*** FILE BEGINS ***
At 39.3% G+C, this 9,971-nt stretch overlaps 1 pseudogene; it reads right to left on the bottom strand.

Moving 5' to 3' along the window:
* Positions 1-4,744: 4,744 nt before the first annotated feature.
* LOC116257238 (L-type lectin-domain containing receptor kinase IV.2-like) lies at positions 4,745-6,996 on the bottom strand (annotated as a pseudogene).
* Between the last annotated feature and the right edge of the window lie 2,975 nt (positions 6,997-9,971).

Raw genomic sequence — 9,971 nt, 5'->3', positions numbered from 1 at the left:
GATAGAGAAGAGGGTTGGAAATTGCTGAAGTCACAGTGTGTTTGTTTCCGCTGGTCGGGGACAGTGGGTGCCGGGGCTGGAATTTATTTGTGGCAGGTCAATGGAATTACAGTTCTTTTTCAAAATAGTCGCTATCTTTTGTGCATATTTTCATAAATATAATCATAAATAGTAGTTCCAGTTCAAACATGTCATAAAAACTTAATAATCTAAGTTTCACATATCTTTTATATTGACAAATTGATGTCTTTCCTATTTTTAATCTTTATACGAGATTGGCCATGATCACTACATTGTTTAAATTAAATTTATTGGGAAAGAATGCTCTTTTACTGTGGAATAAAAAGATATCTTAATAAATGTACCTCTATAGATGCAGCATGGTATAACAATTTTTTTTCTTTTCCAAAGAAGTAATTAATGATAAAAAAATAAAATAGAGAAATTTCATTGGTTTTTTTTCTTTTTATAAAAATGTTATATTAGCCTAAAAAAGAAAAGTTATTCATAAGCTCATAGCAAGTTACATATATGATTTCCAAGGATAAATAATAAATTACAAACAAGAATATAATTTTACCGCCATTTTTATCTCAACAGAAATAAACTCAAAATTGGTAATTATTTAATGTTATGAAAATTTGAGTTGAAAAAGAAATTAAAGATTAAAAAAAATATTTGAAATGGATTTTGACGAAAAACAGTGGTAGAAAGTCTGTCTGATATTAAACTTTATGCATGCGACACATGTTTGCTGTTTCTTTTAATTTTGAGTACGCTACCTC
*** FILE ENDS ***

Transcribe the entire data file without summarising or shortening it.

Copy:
At 39.3% G+C, this 9,971-nt stretch overlaps 1 pseudogene; it reads right to left on the bottom strand.

Moving 5' to 3' along the window:
* Positions 1-4,744: 4,744 nt before the first annotated feature.
* LOC116257238 (L-type lectin-domain containing receptor kinase IV.2-like) lies at positions 4,745-6,996 on the bottom strand (annotated as a pseudogene).
* Between the last annotated feature and the right edge of the window lie 2,975 nt (positions 6,997-9,971).

Raw genomic sequence — 9,971 nt, 5'->3', positions numbered from 1 at the left:
GATAGAGAAGAGGGTTGGAAATTGCTGAAGTCACAGTGTGTTTGTTTCCGCTGGTCGGGGACAGTGGGTGCCGGGGCTGGAATTTATTTGTGGCAGGTCAATGGAATTACAGTTCTTTTTCAAAATAGTCGCTATCTTTTGTGCATATTTTCATAAATATAATCATAAATAGTAGTTCCAGTTCAAACATGTCATAAAAACTTAATAATCTAAGTTTCACATATCTTTTATATTGACAAATTGATGTCTTTCCTATTTTTAATCTTTATACGAGATTGGCCATGATCACTACATTGTTTAAATTAAATTTATTGGGAAAGAATGCTCTTTTACTGTGGAATAAAAAGATATCTTAATAAATGTACCTCTATAGATGCAGCATGGTATAACAATTTTTTTTCTTTTCCAAAGAAGTAATTAATGATAAAAAAATAAAATAGAGAAATTTCATTGGTTTTTTTTCTTTTTATAAAAATGTTATATTAGCCTAAAAAAGAAAAGTTATTCATAAGCTCATAGCAAGTTACATATATGATTTCCAAGGATAAATAATAAATTACAAACAAGAATATAATTTTACCGCCATTTTTATCTCAACAGAAATAAACTCAAAATTGGTAATTATTTAATGTTATGAAAATTTGAGTTGAAAAAGAAATTAAAGATTAAAAAAAATATTTGAAATGGATTTTGACGAAAAACAGTGGTAGAAAGTCTGTCTGATATTAAACTTTATGCATGCGACACATGTTTGCTGTTTCTTTTAATTTTGAGTACGCTACCTC